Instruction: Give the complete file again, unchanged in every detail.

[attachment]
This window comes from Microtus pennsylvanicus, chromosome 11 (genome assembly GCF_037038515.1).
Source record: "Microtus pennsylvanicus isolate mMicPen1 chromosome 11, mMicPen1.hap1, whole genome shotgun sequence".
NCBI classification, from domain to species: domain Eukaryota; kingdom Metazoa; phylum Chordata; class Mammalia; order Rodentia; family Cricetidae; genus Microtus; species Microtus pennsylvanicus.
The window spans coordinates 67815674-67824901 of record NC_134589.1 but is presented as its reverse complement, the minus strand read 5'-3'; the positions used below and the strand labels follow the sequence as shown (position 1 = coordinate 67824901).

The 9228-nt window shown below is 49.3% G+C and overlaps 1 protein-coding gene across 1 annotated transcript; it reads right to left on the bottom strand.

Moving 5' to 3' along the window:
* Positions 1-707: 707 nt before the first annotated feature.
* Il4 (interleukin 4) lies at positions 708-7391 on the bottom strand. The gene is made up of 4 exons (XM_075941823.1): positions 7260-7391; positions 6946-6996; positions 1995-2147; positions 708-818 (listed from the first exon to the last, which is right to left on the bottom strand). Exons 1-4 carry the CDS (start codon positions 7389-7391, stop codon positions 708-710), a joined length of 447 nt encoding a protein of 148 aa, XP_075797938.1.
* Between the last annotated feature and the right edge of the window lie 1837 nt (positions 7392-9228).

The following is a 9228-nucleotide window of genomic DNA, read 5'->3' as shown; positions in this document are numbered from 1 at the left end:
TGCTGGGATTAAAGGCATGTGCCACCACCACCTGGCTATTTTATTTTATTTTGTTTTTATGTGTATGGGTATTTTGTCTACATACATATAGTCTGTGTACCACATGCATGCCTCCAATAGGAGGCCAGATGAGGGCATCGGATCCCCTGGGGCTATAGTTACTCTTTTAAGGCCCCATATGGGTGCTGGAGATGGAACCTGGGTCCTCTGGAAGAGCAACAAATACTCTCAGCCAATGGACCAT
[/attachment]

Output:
This window comes from Microtus pennsylvanicus, chromosome 11 (genome assembly GCF_037038515.1).
Source record: "Microtus pennsylvanicus isolate mMicPen1 chromosome 11, mMicPen1.hap1, whole genome shotgun sequence".
NCBI classification, from domain to species: domain Eukaryota; kingdom Metazoa; phylum Chordata; class Mammalia; order Rodentia; family Cricetidae; genus Microtus; species Microtus pennsylvanicus.
The window spans coordinates 67815674-67824901 of record NC_134589.1 but is presented as its reverse complement, the minus strand read 5'-3'; the positions used below and the strand labels follow the sequence as shown (position 1 = coordinate 67824901).

The 9228-nt window shown below is 49.3% G+C and overlaps 1 protein-coding gene across 1 annotated transcript; it reads right to left on the bottom strand.

Moving 5' to 3' along the window:
* Positions 1-707: 707 nt before the first annotated feature.
* Il4 (interleukin 4) lies at positions 708-7391 on the bottom strand. The gene is made up of 4 exons (XM_075941823.1): positions 7260-7391; positions 6946-6996; positions 1995-2147; positions 708-818 (listed from the first exon to the last, which is right to left on the bottom strand). Exons 1-4 carry the CDS (start codon positions 7389-7391, stop codon positions 708-710), a joined length of 447 nt encoding a protein of 148 aa, XP_075797938.1.
* Between the last annotated feature and the right edge of the window lie 1837 nt (positions 7392-9228).

The following is a 9228-nucleotide window of genomic DNA, read 5'->3' as shown; positions in this document are numbered from 1 at the left end:
TGCTGGGATTAAAGGCATGTGCCACCACCACCTGGCTATTTTATTTTATTTTGTTTTTATGTGTATGGGTATTTTGTCTACATACATATAGTCTGTGTACCACATGCATGCCTCCAATAGGAGGCCAGATGAGGGCATCGGATCCCCTGGGGCTATAGTTACTCTTTTAAGGCCCCATATGGGTGCTGGAGATGGAACCTGGGTCCTCTGGAAGAGCAACAAATACTCTCAGCCAATGGACCAT